The film was originally going to feature Rolling Stones’ Mick Jagger in the role of Fitzgerald’s assistant, but was cut after Kinski was recast as Fitzgerald. 

In its description, “Fitzcarraldo” seems impossible due to its madness, but this is what makes it great. The production followed the same journey the film makes through the Amazon and actually pulling a steamship over a hill.

It is currently available on Amazon Prime.

“Fires on the Plain” (1959)

Tamura, a private in the Japanese army, is ordered to commit suicide if he is not able to reach a field hospital, but he cannot and wanders aimlessly as the American army begins its liberation of the Philippines. 

Based on a novel of the same name, “Fires on the Plain” is a bleak and grim film set in the Philippines during the closing days of World War II, which contrasts to other war films.

It could be said that all war films should in reality be anti-war, as they show the futility and horrors of conflict. “Fires on the Plain” does a great job of displaying the dehumanizing effect of war.

Rather than focusing on the frills or glories of conflict, “Fires on the Plain” is unlike any other film on the horrors of war as its director, Kon Ichikawa, goes further by presenting a harrowing tale which is seemingly gratuitous as he encounters cannibalism.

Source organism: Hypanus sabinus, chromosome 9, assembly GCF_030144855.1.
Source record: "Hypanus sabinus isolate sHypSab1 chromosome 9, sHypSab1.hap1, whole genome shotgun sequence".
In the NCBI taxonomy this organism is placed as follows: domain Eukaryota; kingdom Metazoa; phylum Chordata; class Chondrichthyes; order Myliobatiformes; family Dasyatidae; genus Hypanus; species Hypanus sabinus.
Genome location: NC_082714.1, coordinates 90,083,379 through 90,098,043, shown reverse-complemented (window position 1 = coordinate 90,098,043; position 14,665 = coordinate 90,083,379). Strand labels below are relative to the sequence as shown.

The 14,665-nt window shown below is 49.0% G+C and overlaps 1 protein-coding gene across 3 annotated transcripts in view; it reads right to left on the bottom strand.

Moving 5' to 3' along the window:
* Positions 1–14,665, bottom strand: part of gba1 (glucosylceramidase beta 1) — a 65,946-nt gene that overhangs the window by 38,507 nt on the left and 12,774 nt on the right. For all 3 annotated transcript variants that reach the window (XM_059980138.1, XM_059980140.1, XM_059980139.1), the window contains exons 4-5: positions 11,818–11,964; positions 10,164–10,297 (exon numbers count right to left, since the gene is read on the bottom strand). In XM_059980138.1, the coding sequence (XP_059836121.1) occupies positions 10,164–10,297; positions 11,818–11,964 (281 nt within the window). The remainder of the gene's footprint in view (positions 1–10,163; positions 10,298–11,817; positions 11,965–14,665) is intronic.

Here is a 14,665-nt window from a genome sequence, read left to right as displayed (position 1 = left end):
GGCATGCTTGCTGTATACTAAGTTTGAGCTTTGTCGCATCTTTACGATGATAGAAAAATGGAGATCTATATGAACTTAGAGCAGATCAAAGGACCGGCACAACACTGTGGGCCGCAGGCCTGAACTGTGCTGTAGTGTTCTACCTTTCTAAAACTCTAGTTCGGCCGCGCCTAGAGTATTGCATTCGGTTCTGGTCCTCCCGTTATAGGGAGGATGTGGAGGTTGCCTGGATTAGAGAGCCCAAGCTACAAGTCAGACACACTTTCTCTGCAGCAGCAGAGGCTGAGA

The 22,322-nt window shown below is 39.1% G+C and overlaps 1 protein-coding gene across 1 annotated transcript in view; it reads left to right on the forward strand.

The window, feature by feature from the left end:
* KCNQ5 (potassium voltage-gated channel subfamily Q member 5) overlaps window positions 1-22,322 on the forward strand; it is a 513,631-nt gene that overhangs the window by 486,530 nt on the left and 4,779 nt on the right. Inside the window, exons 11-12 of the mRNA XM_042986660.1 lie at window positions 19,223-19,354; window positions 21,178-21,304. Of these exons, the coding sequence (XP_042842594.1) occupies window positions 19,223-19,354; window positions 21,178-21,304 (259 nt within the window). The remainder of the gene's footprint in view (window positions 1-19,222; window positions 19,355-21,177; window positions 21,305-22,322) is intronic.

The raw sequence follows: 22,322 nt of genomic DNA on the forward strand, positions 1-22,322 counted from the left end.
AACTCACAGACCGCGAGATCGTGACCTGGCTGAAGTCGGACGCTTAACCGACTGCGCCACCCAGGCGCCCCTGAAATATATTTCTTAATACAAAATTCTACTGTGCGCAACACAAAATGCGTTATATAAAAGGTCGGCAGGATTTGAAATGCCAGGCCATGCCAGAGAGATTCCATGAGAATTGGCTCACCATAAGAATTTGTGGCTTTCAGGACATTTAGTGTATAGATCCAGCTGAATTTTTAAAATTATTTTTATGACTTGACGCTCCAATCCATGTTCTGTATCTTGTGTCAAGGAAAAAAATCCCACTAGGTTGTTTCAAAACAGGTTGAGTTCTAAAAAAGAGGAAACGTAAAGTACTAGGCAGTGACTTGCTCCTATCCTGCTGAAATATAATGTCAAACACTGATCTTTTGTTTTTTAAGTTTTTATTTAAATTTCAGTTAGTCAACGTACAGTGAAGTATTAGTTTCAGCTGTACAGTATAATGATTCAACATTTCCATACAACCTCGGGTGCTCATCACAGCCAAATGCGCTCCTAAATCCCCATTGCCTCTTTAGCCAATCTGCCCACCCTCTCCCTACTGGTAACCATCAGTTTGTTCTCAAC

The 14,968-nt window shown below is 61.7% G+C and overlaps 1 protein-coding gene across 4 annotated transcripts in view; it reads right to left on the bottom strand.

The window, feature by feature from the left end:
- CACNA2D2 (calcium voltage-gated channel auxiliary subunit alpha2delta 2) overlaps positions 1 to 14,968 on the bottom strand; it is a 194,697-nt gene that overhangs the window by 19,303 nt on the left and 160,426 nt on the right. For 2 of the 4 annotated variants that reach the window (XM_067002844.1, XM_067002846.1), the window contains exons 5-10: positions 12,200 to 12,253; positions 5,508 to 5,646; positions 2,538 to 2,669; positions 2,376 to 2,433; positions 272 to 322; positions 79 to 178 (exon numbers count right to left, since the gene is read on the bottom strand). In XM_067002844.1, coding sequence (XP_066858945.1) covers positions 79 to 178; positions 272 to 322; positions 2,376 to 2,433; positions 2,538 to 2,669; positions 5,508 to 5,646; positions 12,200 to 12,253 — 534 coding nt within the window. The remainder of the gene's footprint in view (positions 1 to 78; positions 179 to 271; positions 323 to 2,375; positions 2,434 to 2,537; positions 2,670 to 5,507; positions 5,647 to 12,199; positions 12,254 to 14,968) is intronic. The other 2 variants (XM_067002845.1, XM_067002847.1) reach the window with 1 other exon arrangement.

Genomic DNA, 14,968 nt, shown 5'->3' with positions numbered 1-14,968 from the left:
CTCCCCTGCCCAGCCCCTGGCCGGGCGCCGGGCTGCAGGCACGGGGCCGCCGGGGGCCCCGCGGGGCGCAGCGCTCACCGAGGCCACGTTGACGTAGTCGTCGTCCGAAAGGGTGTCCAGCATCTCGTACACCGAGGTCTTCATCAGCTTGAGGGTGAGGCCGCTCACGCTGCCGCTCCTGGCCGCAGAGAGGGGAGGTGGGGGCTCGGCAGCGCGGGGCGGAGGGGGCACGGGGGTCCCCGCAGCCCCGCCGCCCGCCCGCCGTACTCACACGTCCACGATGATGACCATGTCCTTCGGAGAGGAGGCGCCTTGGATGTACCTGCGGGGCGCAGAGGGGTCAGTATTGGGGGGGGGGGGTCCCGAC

When watching the film, it is almost completely desolate and barren of hope as scenes of demoralized men tredge the scorched landscape. There is hardly a sense of optimism as Tamura wanders the island, hoping to return home. 

I first watched this movie by renting out the DVD from my local library.

“Seven Samurai” (1954)

Probably one of the most influential foreign films and routinely featured in lists about foreign films, “Seven Samurai” was the direct inspiration for “The Magnificent Seven.” The film’s director, Akira Kurosawa, directed other influential films such as “The Hidden Fortress,” which influenced George Lucas’ “Star Wars.”

“Seven Samurai” is set during the era of feudal Japan. When a village is under threat of attack from bandits, they seek the help of a samurai named Kanbê who enlists the help of six others. Throughout, the story is well paced and is entertaining if you are willing to watch through more than three hours of quality cinema.